Monday, 8 October 2007

The future of Further & Scarcity Education

Where might Further Education be headed, with so much information and connectivity now available online ?

Improved Accessibility
One current problem education has is accessibility. It usually has to be delivered face to face, by a dedicated teacher, who is trained and maintained at great expense. For children in full time education this is a sensible use of resource, always provided teachers are of sufficient standard.

But we know this is not always the case. It may be the case that, where teaching standards are insufficient or where schools become uneconomic, children in failing or closing schools and adults who have fallen out of the education system may do better online. The teaching profession already recognises that it's "whatever it takes", that there are many ways to reach the end goal, and that it's "about the teacher, stupid". Herein lies great knowledge and value.

Online tuition must now be considered as a viable additional option for both Further Education and what we might call "Scarcity Education". How much better that a tutor spends time dealing with genuine issues, and letting students move forward at their own pace.

Online tuition also offers students the opportunity to select unique course elements, to build a qualification that has individual elements tutored perhaps by recognised experts in their field.

How would such variety and diversity be "controlled" ?

More Flexible Assessment & Accreditation
For tomorrow's students, studying online at their own pace, and referring occasionally to a tutor, how do they first select the course ? How is the course accredited ? Who will recognise the course as being "valuable" to them ?

Here we need another step forward. At present, there is no means of recognising a student's tutor as delivering students of a measurable standard. If each tutor has a reputation to preserve, as measured by recipients of their "student product" and by students themselves, they will have a much more public profile to maintain, and a vested interest in producing better, more measurable "product" than their "competitors".

It is precisely because schools and FE colleges act as a "closed shop" that poor standards are not exposed for what they are. The school Head needs to employ staff who are committed to their student's learning, not just doing a 9-5 job. How better to do this than to show results from individual teachers, "graded" by their students and eventual employers ? For those who are truly committed, and these creatures still thankfully exist, this would be one heck of a motivator. Their efforts could actually get real recognition, and hence a better chance of attracting comparable rewards. This factor is just as true in a business environment, learning more business oriented skills, and the current lack of this focus results in poor and ineffective recruitment processes into large businesses.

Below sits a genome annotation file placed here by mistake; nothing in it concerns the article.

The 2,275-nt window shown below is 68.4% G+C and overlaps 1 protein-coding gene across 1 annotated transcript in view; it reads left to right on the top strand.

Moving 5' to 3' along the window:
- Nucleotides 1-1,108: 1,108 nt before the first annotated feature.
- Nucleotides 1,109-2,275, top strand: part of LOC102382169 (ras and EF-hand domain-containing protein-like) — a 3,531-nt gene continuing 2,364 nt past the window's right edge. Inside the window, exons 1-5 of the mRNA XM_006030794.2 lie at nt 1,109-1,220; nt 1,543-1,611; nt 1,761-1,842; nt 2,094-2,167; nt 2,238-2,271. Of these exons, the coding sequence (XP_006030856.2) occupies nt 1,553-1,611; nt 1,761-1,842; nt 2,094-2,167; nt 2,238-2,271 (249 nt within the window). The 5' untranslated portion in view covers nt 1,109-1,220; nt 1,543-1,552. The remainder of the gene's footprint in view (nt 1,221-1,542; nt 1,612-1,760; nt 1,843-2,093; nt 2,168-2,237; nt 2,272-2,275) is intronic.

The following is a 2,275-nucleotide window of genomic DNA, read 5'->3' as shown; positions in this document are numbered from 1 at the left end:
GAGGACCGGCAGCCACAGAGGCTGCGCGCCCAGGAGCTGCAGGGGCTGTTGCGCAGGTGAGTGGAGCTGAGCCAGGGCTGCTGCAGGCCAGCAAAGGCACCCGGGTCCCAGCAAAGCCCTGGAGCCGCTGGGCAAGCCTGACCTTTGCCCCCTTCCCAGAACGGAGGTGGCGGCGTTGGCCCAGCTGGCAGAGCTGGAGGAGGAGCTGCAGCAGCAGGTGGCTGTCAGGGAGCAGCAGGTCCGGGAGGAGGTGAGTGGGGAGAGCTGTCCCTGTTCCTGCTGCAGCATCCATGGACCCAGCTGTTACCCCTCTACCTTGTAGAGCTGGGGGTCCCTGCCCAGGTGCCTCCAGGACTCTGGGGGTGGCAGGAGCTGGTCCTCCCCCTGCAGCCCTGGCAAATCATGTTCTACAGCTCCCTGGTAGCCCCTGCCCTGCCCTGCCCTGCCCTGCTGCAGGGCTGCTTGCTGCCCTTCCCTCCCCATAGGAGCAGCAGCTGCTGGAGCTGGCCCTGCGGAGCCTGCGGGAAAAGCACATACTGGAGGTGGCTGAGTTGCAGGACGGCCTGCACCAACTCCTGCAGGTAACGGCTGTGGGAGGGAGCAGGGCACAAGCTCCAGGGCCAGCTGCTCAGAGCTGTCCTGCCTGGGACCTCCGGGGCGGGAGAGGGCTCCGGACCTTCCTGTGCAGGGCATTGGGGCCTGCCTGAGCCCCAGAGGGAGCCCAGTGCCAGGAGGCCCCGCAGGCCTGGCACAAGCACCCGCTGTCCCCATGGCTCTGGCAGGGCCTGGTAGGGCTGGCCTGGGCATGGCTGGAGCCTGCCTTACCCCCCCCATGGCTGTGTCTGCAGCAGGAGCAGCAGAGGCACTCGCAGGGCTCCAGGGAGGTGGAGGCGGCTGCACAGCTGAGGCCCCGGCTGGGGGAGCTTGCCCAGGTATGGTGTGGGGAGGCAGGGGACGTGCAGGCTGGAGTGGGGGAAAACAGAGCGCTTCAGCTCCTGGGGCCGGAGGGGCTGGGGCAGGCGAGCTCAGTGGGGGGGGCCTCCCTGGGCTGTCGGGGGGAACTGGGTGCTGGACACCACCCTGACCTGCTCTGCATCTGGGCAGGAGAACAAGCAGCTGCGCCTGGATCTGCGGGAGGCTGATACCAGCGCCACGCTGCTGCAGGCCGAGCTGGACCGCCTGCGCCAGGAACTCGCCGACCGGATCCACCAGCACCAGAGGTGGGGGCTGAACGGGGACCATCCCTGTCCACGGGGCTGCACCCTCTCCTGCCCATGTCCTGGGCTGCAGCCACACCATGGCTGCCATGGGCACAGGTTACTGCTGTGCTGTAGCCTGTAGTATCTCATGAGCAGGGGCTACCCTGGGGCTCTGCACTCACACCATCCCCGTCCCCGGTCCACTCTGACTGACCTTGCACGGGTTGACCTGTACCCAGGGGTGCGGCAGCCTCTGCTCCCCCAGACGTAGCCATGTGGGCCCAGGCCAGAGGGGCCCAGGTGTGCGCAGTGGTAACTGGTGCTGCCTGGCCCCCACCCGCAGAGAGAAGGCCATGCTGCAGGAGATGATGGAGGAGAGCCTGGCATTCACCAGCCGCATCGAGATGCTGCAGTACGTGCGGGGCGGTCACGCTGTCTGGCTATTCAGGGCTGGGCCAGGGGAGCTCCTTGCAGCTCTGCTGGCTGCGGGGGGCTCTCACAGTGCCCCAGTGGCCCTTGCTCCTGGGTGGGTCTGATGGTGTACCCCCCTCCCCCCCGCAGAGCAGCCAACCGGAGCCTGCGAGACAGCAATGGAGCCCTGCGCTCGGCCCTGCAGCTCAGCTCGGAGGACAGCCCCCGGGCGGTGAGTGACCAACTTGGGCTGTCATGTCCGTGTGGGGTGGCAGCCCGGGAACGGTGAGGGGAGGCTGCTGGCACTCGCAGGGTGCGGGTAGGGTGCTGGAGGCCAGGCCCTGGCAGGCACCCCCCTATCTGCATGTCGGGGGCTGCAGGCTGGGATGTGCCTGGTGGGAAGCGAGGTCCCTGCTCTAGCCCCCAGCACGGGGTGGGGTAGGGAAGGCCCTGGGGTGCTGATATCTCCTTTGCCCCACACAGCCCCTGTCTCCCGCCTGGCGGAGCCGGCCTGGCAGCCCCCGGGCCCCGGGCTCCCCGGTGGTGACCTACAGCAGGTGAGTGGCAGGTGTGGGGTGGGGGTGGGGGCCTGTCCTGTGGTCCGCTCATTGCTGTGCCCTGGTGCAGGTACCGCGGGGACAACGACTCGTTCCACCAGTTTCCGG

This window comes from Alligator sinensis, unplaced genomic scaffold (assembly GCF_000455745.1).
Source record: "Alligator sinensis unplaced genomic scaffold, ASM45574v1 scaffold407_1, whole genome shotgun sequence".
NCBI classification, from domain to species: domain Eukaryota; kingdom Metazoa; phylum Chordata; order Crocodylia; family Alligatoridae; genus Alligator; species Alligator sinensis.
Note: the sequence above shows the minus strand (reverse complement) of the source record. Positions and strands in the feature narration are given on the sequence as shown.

So what's the answer ?

Reputation Communities
One answer is for the government to fund communities that support and encourage educationalist & training reputations. This would act as a central forum for teachers and trainers where they could come and show off their abilities and specialities, and their preferred operational hours. Although current 'A' Level results tell us anonymously how well a teacher is doing, it is from an Exam Board perspective, not from the students themselves, and not from employers.

Clearly, there is still a need here for face to face contact in a local setting. As such there is a need for security clearance for a smaller section of this "on-line" population. The government would be central in providing that security for more vulnerable sections of the population still needing face to face advice and guidance.

How can reputations be established ? By associating with someone with an established reputation looking to grow their "local network".

Opportunity Now
The future can develop this way right now. What is needed is a leader of the pack, someone with vision and contacts who can trial and promote such developments, and convince those with funds that this is the way to go, and that it fills a significant gap in current education provision.

No comments: